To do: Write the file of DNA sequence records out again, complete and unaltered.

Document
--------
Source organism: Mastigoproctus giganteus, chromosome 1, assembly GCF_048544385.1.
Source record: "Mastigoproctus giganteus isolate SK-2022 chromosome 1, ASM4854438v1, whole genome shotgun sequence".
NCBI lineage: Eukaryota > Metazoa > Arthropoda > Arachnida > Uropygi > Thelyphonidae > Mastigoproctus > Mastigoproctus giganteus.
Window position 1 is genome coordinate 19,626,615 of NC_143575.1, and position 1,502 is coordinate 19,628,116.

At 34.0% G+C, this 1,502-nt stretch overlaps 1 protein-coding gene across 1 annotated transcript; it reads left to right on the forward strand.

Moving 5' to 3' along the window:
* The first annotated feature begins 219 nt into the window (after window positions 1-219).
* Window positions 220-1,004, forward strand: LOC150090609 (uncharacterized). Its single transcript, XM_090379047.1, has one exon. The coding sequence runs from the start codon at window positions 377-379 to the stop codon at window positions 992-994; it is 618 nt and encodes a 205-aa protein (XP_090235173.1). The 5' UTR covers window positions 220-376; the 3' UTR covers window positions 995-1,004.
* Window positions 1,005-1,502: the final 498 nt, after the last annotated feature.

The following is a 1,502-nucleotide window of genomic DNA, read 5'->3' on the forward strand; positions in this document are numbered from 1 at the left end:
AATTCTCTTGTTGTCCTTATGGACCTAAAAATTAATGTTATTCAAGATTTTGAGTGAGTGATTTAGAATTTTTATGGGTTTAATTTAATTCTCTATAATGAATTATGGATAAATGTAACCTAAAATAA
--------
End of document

Source organism: Mastigoproctus giganteus, chromosome 1, assembly GCF_048544385.1.
Source record: "Mastigoproctus giganteus isolate SK-2022 chromosome 1, ASM4854438v1, whole genome shotgun sequence".
NCBI lineage: Eukaryota > Metazoa > Arthropoda > Arachnida > Uropygi > Thelyphonidae > Mastigoproctus > Mastigoproctus giganteus.
Window position 1 is genome coordinate 19,626,615 of NC_143575.1, and position 1,502 is coordinate 19,628,116.

At 34.0% G+C, this 1,502-nt stretch overlaps 1 protein-coding gene across 1 annotated transcript; it reads left to right on the forward strand.

Moving 5' to 3' along the window:
* The first annotated feature begins 219 nt into the window (after window positions 1-219).
* Window positions 220-1,004, forward strand: LOC150090609 (uncharacterized). Its single transcript, XM_090379047.1, has one exon. The coding sequence runs from the start codon at window positions 377-379 to the stop codon at window positions 992-994; it is 618 nt and encodes a 205-aa protein (XP_090235173.1). The 5' UTR covers window positions 220-376; the 3' UTR covers window positions 995-1,004.
* Window positions 1,005-1,502: the final 498 nt, after the last annotated feature.

The following is a 1,502-nucleotide window of genomic DNA, read 5'->3' on the forward strand; positions in this document are numbered from 1 at the left end:
AATTCTCTTGTTGTCCTTATGGACCTAAAAATTAATGTTATTCAAGATTTTGAGTGAGTGATTTAGAATTTTTATGGGTTTAATTTAATTCTCTATAATGAATTATGGATAAATGTAACCTAAAATAA